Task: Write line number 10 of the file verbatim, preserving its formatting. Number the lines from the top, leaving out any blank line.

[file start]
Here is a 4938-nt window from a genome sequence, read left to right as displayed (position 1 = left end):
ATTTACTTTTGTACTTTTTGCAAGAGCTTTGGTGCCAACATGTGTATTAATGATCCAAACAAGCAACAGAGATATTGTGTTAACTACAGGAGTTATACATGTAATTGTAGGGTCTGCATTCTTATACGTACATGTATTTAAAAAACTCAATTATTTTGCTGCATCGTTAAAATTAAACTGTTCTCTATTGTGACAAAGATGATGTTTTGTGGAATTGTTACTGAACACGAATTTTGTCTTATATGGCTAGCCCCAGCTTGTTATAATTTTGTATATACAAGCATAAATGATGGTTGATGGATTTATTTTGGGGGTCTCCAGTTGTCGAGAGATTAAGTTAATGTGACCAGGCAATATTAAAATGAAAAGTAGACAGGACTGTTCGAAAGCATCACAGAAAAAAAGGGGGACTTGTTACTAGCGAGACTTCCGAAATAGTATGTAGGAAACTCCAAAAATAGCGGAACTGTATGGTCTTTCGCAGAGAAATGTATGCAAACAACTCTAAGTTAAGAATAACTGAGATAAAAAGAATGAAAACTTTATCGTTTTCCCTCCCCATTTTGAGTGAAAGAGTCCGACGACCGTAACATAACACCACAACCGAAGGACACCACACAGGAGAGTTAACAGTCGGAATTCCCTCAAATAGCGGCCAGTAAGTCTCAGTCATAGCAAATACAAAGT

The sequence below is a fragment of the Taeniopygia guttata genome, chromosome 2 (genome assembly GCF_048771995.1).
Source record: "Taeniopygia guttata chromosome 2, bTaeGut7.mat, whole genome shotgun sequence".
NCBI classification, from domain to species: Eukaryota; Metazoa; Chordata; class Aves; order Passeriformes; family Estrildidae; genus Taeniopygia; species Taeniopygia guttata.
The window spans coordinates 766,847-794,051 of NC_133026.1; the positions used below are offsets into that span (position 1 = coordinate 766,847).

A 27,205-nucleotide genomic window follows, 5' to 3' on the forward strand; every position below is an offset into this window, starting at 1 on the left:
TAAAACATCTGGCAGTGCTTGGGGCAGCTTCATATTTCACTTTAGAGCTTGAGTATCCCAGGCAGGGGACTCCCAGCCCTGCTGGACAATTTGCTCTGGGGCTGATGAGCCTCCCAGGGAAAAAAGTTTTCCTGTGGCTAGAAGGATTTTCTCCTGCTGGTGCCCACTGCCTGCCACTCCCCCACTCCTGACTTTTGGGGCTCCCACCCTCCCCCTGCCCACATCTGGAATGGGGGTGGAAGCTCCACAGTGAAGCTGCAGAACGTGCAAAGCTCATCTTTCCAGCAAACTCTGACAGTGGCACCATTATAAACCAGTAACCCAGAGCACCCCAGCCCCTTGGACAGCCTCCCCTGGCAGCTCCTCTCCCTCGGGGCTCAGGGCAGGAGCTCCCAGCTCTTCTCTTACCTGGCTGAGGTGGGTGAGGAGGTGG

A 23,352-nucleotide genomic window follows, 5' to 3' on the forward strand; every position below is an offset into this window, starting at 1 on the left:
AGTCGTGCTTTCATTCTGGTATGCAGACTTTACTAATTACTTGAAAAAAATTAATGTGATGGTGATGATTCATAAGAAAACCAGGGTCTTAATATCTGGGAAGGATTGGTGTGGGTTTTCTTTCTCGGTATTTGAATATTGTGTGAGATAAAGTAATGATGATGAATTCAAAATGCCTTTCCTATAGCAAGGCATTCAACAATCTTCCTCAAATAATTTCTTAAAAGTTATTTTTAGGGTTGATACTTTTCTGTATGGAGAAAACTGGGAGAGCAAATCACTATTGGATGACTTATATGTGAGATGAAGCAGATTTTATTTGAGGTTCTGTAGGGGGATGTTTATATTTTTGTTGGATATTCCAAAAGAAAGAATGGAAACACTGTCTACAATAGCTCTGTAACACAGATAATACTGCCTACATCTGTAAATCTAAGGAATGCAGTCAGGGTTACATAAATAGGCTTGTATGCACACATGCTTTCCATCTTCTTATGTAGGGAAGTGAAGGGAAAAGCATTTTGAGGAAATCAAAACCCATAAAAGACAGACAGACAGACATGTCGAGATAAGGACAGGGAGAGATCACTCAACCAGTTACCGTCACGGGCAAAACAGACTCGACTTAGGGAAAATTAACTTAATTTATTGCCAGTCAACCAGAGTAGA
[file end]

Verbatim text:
AGTCGTGCTTTCATTCTGGTATGCAGACTTTACTAATTACTTGAAAAAAATTAATGTGATGGTGATGATTCATAAGAAAACCAGGGTCTTAATATCTGGGAAGGATTGGTGTGGGTTTTCTTTCTCGGTATTTGAATATTGTGTGAGATAAAGTAATGATGATGAATTCAAAATGCCTTTCCTATAGCAAGGCATTCAACAATCTTCCTCAAATAATTTCTTAAAAGTTATTTTTAGGGTTGATACTTTTCTGTATGGAGAAAACTGGGAGAGCAAATCACTATTGGATGACTTATATGTGAGATGAAGCAGATTTTATTTGAGGTTCTGTAGGGGGATGTTTATATTTTTGTTGGATATTCCAAAAGAAAGAATGGAAACACTGTCTACAATAGCTCTGTAACACAGATAATACTGCCTACATCTGTAAATCTAAGGAATGCAGTCAGGGTTACATAAATAGGCTTGTATGCACACATGCTTTCCATCTTCTTATGTAGGGAAGTGAAGGGAAAAGCATTTTGAGGAAATCAAAACCCATAAAAGACAGACAGACAGACATGTCGAGATAAGGACAGGGAGAGATCACTCAACCAGTTACCGTCACGGGCAAAACAGACTCGACTTAGGGAAAATTAACTTAATTTATTGCCAGTCAACCAGAGTAGA